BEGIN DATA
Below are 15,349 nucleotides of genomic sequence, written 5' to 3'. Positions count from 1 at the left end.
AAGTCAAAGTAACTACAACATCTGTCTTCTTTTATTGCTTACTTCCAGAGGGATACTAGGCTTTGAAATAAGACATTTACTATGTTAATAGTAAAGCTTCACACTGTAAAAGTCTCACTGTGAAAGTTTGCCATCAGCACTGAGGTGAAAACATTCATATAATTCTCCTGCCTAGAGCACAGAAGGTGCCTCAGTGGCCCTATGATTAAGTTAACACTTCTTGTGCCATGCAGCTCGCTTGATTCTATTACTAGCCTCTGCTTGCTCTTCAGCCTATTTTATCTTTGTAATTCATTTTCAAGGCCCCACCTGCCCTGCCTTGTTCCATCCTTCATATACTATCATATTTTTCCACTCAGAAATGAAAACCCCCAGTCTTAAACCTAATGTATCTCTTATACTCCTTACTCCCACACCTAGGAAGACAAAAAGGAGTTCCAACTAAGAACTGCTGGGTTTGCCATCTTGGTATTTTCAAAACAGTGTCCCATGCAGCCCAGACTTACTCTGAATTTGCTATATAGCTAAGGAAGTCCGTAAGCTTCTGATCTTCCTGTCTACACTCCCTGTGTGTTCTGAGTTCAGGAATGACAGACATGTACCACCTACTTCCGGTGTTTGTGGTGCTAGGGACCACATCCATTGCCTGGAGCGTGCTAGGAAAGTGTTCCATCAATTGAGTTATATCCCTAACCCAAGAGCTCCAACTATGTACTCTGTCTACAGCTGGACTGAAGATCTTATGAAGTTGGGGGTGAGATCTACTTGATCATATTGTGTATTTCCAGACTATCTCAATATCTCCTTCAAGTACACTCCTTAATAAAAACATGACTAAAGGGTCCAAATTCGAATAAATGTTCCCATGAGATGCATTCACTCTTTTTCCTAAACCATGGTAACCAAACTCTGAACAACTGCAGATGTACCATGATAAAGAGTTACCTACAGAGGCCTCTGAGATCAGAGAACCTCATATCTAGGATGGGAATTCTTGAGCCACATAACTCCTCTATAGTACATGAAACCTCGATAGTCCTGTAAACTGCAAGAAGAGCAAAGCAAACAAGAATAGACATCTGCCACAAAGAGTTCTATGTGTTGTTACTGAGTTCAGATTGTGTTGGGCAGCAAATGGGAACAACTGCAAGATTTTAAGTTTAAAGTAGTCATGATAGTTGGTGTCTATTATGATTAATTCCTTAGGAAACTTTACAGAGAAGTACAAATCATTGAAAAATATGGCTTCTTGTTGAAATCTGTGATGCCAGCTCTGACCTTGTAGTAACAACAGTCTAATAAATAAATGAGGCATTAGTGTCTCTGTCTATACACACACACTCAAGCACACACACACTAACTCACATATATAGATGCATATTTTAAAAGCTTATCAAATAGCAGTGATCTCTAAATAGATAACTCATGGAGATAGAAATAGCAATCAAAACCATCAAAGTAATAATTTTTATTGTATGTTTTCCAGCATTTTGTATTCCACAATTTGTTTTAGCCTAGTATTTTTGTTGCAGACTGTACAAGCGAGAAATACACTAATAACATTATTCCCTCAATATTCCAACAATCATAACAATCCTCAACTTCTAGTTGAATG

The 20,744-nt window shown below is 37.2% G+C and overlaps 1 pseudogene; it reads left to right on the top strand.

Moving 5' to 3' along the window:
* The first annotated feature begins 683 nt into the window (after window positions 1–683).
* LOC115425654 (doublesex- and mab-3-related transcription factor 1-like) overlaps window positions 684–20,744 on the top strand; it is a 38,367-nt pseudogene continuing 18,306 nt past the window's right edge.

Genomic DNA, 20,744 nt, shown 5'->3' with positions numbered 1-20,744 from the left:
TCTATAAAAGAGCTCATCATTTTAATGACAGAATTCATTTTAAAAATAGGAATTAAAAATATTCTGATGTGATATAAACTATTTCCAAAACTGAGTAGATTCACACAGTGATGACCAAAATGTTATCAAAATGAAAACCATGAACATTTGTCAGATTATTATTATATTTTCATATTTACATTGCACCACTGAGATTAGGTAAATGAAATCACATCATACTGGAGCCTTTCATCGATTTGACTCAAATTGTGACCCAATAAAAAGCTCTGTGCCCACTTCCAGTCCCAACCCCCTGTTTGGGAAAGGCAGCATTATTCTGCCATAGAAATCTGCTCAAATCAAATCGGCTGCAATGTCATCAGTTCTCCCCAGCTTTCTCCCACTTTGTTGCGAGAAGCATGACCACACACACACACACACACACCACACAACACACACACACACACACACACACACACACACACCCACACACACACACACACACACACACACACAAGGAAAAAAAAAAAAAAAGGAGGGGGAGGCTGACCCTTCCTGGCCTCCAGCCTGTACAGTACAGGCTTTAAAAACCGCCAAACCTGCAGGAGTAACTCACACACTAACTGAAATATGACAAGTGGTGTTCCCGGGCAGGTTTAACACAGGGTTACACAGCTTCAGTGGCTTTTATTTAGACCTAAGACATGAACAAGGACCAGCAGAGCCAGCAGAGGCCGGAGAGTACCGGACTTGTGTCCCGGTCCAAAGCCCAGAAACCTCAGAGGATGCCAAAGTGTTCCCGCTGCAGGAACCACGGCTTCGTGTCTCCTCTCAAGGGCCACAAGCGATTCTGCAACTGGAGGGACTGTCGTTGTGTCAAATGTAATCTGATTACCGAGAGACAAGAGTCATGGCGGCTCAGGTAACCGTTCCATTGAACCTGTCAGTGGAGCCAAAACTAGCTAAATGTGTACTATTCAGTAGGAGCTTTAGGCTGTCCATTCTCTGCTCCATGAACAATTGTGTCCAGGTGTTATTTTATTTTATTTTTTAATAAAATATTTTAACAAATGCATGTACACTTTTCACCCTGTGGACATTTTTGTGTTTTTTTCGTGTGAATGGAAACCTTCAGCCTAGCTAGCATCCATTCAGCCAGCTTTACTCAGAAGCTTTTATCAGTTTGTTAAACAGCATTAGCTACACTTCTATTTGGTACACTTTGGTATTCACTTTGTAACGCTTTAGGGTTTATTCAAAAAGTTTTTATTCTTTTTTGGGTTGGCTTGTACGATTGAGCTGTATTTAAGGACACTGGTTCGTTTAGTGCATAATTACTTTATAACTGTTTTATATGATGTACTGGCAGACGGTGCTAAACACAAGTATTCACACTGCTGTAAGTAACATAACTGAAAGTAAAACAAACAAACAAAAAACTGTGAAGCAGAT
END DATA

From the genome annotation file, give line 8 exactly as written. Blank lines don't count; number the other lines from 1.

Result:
TCTATAAAAGAGCTCATCATTTTAATGACAGAATTCATTTTAAAAATAGGAATTAAAAATATTCTGATGTGATATAAACTATTTCCAAAACTGAGTAGATTCACACAGTGATGACCAAAATGTTATCAAAATGAAAACCATGAACATTTGTCAGATTATTATTATATTTTCATATTTACATTGCACCACTGAGATTAGGTAAATGAAATCACATCATACTGGAGCCTTTCATCGATTTGACTCAAATTGTGACCCAATAAAAAGCTCTGTGCCCACTTCCAGTCCCAACCCCCTGTTTGGGAAAGGCAGCATTATTCTGCCATAGAAATCTGCTCAAATCAAATCGGCTGCAATGTCATCAGTTCTCCCCAGCTTTCTCCCACTTTGTTGCGAGAAGCATGACCACACACACACACACACACACCACACAACACACACACACACACACACACACACACACACACCCACACACACACACACACACACACACACACAAGGAAAAAAAAAAAAAAAGGAGGGGGAGGCTGACCCTTCCTGGCCTCCAGCCTGTACAGTACAGGCTTTAAAAACCGCCAAACCTGCAGGAGTAACTCACACACTAACTGAAATATGACAAGTGGTGTTCCCGGGCAGGTTTAACACAGGGTTACACAGCTTCAGTGGCTTTTATTTAGACCTAAGACATGAACAAGGACCAGCAGAGCCAGCAGAGGCCGGAGAGTACCGGACTTGTGTCCCGGTCCAAAGCCCAGAAACCTCAGAGGATGCCAAAGTGTTCCCGCTGCAGGAACCACGGCTTCGTGTCTCCTCTCAAGGGCCACAAGCGATTCTGCAACTGGAGGGACTGTCGTTGTGTCAAATGTAATCTGATTACCGAGAGACAAGAGTCATGGCGGCTCAGGTAACCGTTCCATTGAACCTGTCAGTGGAGCCAAAACTAGCTAAATGTGTACTATTCAGTAGGAGCTTTAGGCTGTCCATTCTCTGCTCCATGAACAATTGTGTCCAGGTGTTATTTTATTTTATTTTTTAATAAAATATTTTAACAAATGCATGTACACTTTTCACCCTGTGGACATTTTTGTGTTTTTTTCGTGTGAATGGAAACCTTCAGCCTAGCTAGCATCCATTCAGCCAGCTTTACTCAGAAGCTTTTATCAGTTTGTTAAACAGCATTAGCTACACTTCTATTTGGTACACTTTGGTATTCACTTTGTAACGCTTTAGGGTTTATTCAAAAAGTTTTTATTCTTTTTTGGGTTGGCTTGTACGATTGAGCTGTATTTAAGGACACTGGTTCGTTTAGTGCATAATTACTTTATAACTGTTTTATATGATGTACTGGCAGACGGTGCTAAACACAAGTATTCACACTGCTGTAAGTAACATAACTGAAAGTAAAACAAACAAACAAAAAACTGTGAAGCAGAT